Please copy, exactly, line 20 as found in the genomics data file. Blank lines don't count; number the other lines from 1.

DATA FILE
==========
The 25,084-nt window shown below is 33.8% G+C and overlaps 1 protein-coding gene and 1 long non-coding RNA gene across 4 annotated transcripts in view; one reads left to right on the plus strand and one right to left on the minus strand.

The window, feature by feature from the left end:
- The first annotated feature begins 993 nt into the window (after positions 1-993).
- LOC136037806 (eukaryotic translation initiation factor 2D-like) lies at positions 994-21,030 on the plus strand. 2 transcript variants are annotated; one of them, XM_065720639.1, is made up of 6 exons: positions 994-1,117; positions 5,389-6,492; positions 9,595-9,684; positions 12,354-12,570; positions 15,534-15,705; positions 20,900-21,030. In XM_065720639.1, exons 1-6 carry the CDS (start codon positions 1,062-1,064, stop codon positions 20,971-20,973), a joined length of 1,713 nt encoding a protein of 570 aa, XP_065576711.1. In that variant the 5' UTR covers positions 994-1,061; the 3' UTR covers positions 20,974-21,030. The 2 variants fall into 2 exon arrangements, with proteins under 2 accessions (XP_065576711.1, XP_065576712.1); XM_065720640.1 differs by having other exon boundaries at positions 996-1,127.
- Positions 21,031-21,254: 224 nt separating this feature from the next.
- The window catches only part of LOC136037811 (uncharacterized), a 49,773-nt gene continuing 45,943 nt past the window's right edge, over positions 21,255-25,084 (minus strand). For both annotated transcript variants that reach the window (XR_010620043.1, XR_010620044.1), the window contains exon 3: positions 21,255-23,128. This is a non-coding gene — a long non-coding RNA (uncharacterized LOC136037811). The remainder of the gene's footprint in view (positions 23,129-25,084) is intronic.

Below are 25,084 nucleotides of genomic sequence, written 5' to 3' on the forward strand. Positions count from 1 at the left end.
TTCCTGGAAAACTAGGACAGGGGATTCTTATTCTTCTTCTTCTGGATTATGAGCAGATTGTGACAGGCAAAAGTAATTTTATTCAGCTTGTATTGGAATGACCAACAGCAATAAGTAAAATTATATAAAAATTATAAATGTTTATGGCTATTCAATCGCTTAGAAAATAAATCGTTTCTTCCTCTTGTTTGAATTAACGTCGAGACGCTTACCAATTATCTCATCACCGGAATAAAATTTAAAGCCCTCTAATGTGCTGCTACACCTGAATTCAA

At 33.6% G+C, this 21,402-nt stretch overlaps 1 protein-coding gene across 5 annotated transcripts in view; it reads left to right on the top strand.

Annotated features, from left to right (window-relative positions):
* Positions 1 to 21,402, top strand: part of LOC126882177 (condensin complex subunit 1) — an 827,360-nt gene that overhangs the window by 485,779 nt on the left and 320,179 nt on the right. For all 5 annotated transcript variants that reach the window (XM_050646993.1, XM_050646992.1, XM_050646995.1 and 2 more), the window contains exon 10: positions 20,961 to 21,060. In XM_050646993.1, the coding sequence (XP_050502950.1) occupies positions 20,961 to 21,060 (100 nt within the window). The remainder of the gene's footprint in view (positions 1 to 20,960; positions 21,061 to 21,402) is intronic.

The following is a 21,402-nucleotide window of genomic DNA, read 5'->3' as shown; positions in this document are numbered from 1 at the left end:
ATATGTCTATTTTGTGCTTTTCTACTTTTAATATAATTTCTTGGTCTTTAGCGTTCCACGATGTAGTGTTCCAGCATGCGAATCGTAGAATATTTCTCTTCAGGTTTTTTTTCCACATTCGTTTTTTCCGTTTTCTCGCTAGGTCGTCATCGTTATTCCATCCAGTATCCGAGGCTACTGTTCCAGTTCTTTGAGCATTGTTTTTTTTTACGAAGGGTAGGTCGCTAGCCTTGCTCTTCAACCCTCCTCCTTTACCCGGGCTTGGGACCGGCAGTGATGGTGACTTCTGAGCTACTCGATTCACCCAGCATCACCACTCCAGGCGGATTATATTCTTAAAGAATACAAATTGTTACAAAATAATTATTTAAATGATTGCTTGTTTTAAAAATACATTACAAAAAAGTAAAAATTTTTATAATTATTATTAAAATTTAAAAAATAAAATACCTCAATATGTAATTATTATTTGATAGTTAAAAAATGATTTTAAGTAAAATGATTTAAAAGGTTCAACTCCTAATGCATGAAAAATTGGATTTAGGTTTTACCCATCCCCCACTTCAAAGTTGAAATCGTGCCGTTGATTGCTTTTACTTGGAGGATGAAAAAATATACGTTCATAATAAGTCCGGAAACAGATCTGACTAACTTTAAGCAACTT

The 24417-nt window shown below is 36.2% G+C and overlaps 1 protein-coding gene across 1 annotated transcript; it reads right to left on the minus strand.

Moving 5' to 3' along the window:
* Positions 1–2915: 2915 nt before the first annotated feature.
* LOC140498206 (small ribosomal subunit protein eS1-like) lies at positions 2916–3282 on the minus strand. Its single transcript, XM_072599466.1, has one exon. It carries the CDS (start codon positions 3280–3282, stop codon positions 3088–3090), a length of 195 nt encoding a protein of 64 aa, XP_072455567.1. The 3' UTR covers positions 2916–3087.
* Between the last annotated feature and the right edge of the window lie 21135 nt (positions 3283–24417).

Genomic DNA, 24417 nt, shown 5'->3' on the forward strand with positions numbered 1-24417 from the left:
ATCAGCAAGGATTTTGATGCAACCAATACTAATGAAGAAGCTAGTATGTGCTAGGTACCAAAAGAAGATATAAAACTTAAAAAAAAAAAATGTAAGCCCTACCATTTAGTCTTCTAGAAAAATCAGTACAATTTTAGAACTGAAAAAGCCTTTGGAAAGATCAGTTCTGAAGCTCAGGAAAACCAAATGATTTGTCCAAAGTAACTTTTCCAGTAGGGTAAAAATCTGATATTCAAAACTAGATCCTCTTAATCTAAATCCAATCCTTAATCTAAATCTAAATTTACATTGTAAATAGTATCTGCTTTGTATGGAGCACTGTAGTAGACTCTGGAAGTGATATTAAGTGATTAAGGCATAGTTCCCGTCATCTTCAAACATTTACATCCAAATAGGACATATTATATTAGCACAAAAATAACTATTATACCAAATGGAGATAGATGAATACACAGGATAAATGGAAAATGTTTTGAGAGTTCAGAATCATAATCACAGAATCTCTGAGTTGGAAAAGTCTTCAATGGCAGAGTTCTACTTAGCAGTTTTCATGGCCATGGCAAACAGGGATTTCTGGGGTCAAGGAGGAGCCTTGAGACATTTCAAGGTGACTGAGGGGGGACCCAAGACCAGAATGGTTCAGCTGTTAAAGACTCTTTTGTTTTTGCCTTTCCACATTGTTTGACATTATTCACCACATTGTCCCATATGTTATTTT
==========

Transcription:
ATCAGCAAGGATTTTGATGCAACCAATACTAATGAAGAAGCTAGTATGTGCTAGGTACCAAAAGAAGATATAAAACTTAAAAAAAAAAAATGTAAGCCCTACCATTTAGTCTTCTAGAAAAATCAGTACAATTTTAGAACTGAAAAAGCCTTTGGAAAGATCAGTTCTGAAGCTCAGGAAAACCAAATGATTTGTCCAAAGTAACTTTTCCAGTAGGGTAAAAATCTGATATTCAAAACTAGATCCTCTTAATCTAAATCCAATCCTTAATCTAAATCTAAATTTACATTGTAAATAGTATCTGCTTTGTATGGAGCACTGTAGTAGACTCTGGAAGTGATATTAAGTGATTAAGGCATAGTTCCCGTCATCTTCAAACATTTACATCCAAATAGGACATATTATATTAGCACAAAAATAACTATTATACCAAATGGAGATAGATGAATACACAGGATAAATGGAAAATGTTTTGAGAGTTCAGAATCATAATCACAGAATCTCTGAGTTGGAAAAGTCTTCAATGGCAGAGTTCTACTTAGCAGTTTTCATGGCCATGGCAAACAGGGATTTCTGGGGTCAAGGAGGAGCCTTGAGACATTTCAAGGTGACTGAGGGGGGACCCAAGACCAGAATGGTTCAGCTGTTAAAGACTCTTTTGTTTTTGCCTTTCCACATTGTTTGACATTATTCACCACATTGTCCCATATGTTATTTT